Home News 40% of London businesses failing to hit sales targets according to HubSpot report

40% of London businesses failing to hit sales targets according to HubSpot report

by Jackson B
  • Research found that 56% of UK businesses have seen their new business pipeline reduced because of COVID-19 and expect recovery to take 12 months
  • Almost half (48%) of UK businesses haven’t made any changes to support remote selling, while 64% of respondents are finding it more difficult to build relationships with prospects due to having less face-to-face contact

London, UK – A new report from HubSpot, a leading customer relationship management (CRM) platform, today revealed that London-based businesses have been hit hardest by COVID-19 as 40% of sales representatives in the capital are failing to hit any sales targets this year due to the impact of the pandemic.

The research also found that 58% of sales representatives across the country feel it will be difficult to reach their targets by the end of the year; however, younger people aged 18-40 are the most optimistic about their chances of meeting targets through November and December, and are 26% more optimistic than those over 55.

These findings are from HubSpot’s Sales Enablement Survey: Rebuilding the UK’s new business pipeline[E1] , which explores how optimistic businesses are about their growth over the coming months, and how they are handling new business prospects and leads in the wake of the pandemic.

Businesses not supporting remote selling

With findings suggesting businesses in London have had their sales targets affected the most, HubSpot’s report shows that the shift to remote selling is the primary reason for missing those targets. Almost half (48%) of UK businesses haven’t made any changes to support remote selling, while 64% of respondents are finding it more difficult to build relationships with prospects due to having less face-to-face contact – by far the most reported reason.

Christian Kinnear, VP of Sales & Managing Director EMEA at HubSpot commented: “There are real lessons for businesses to take from this period of forced remote work around the potential business impact of not adapting and ensuring sales teams have the tools they need to operate. Management teams need to take a good look at the competencies of their sales representatives and identify where they need support – from the tools necessary to truly interact with and understand their customers, who are now one step more removed than normal, to refining their techniques for remote selling.”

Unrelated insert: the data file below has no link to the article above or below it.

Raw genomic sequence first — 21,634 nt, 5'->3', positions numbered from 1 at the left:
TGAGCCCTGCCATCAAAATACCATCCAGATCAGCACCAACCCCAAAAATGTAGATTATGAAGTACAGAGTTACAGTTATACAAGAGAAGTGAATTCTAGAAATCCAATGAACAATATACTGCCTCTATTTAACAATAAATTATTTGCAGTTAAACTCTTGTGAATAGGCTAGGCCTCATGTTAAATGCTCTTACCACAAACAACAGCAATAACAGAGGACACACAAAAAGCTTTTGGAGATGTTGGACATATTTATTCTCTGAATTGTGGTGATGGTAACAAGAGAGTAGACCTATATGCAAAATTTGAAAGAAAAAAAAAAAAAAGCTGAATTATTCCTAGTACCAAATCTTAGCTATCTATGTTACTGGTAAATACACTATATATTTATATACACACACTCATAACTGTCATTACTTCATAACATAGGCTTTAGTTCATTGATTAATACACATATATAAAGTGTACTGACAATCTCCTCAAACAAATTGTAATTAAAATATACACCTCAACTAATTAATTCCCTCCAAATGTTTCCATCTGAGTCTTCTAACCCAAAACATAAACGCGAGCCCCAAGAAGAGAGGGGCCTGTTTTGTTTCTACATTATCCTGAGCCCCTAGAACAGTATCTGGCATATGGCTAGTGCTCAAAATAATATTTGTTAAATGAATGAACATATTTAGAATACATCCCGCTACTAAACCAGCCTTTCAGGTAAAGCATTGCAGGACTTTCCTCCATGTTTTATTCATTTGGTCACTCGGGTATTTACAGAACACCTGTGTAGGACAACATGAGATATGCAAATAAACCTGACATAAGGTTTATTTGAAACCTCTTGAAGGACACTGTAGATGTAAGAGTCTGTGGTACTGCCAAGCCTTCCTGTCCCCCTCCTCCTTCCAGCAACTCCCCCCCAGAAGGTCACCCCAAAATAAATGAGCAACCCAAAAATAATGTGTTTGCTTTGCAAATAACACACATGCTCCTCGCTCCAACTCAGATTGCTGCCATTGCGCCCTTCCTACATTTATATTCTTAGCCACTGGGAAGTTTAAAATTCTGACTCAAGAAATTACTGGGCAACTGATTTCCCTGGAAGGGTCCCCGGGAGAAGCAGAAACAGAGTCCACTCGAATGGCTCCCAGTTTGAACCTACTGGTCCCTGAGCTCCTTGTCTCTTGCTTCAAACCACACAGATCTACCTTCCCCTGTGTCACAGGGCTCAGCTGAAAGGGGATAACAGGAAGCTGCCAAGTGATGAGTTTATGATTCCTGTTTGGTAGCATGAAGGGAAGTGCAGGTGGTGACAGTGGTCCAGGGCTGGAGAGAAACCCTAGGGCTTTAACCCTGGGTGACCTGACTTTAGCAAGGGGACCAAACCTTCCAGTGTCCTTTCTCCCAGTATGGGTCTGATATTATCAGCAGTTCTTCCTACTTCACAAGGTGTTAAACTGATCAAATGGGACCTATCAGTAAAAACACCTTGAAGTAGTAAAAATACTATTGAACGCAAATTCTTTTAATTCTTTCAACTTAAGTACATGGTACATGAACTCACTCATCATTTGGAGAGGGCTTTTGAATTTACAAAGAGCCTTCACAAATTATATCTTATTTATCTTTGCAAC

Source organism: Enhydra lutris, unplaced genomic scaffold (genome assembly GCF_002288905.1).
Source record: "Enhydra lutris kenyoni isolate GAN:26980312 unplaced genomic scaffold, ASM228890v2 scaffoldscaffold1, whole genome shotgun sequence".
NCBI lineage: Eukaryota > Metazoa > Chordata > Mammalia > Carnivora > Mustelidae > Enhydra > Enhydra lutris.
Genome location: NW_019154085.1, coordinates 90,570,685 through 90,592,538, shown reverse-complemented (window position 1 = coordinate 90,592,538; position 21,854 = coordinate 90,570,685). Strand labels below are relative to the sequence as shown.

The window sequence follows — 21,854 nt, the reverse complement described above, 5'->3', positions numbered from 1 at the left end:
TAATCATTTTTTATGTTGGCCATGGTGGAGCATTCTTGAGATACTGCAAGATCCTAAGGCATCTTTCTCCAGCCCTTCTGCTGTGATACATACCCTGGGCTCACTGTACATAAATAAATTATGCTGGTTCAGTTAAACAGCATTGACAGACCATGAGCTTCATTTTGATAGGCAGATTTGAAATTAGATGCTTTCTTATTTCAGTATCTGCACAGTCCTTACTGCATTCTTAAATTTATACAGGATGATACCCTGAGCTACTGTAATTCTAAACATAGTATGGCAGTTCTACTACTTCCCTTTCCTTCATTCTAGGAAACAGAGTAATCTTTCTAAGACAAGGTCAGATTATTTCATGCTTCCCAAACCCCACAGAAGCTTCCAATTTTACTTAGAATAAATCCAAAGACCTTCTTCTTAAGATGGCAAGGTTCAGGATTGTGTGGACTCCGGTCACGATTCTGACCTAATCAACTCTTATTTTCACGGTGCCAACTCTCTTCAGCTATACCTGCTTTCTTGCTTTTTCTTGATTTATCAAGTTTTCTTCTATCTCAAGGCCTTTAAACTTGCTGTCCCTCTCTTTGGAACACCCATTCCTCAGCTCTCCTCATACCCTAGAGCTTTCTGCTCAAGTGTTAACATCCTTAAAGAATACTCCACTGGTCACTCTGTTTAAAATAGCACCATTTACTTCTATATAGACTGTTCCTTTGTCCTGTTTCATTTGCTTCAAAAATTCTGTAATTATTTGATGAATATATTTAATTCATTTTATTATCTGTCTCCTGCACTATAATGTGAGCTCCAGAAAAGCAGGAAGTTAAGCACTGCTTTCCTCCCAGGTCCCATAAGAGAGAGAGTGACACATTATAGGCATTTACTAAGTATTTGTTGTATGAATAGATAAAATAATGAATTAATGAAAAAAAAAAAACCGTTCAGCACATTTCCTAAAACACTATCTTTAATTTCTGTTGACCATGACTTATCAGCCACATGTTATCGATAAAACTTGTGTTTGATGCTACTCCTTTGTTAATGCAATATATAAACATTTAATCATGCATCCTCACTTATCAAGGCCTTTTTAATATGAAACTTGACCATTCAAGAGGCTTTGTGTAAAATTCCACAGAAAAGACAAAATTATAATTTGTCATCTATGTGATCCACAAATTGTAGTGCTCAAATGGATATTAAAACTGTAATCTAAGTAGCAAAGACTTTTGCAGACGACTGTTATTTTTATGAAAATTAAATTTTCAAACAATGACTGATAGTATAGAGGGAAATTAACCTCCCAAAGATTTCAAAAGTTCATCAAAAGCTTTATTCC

Younger generation driving optimism

18-40 year olds are among the most optimistic when it comes to sales, with 34% of respondents stating they feel it will be easier to meet targets in November and December. This attitude is continued throughout findings, where almost half (49%) of over 41 year olds feeling their certainty in converting prospects to leads has decreased since the start of the pandemic, compared to 59% of 18-40 year olds saying their confidence has remained the same as before the pandemic.

Other trends in the report show seniority is also having an impact on optimism, with Sales Representatives and Sales Leaders being 12% more optimistic about hitting targets than Sales Managers and Sales Ops. Whilst age is a factor in explaining this, it also suggests that positive conversations are happening between sales prospects and representatives, which is not yet filtering up the managers who are still concerned about the bigger picture.

The long road to recovery

As 56% of respondents are battling their reduced business pipeline due to the pandemic, over a fifth (22%) of sales representatives are looking to sell into new markets, showing the willingness to be flexible through the difficult times.

Future gazing responses also showed that only 15% of businesses are enabling sales teams to sell remotely long-term, which shows most companies see remote selling as a temporary method, until other face-to-face approaches become available again.

Christian Kinnear added: “While there is no silver bullet for businesses looking to recover from the impact of the pandemic, our report shows that companies need to be thinking about how their teams are able to engage with customers in the remote world, just as much as they are watching markets shift and diversifying their products. With the need to fill a depleted pipeline pushing businesses into new markets, and with fewer routes to speak to prospects, sales teams rely on CRM tools more to support their sales techniques and land a sale. Management teams need to lead by example and take responsibility to drive the necessary change in the shift to remote working – they cannot expect their sales reps to somehow figure it out themselves.” 

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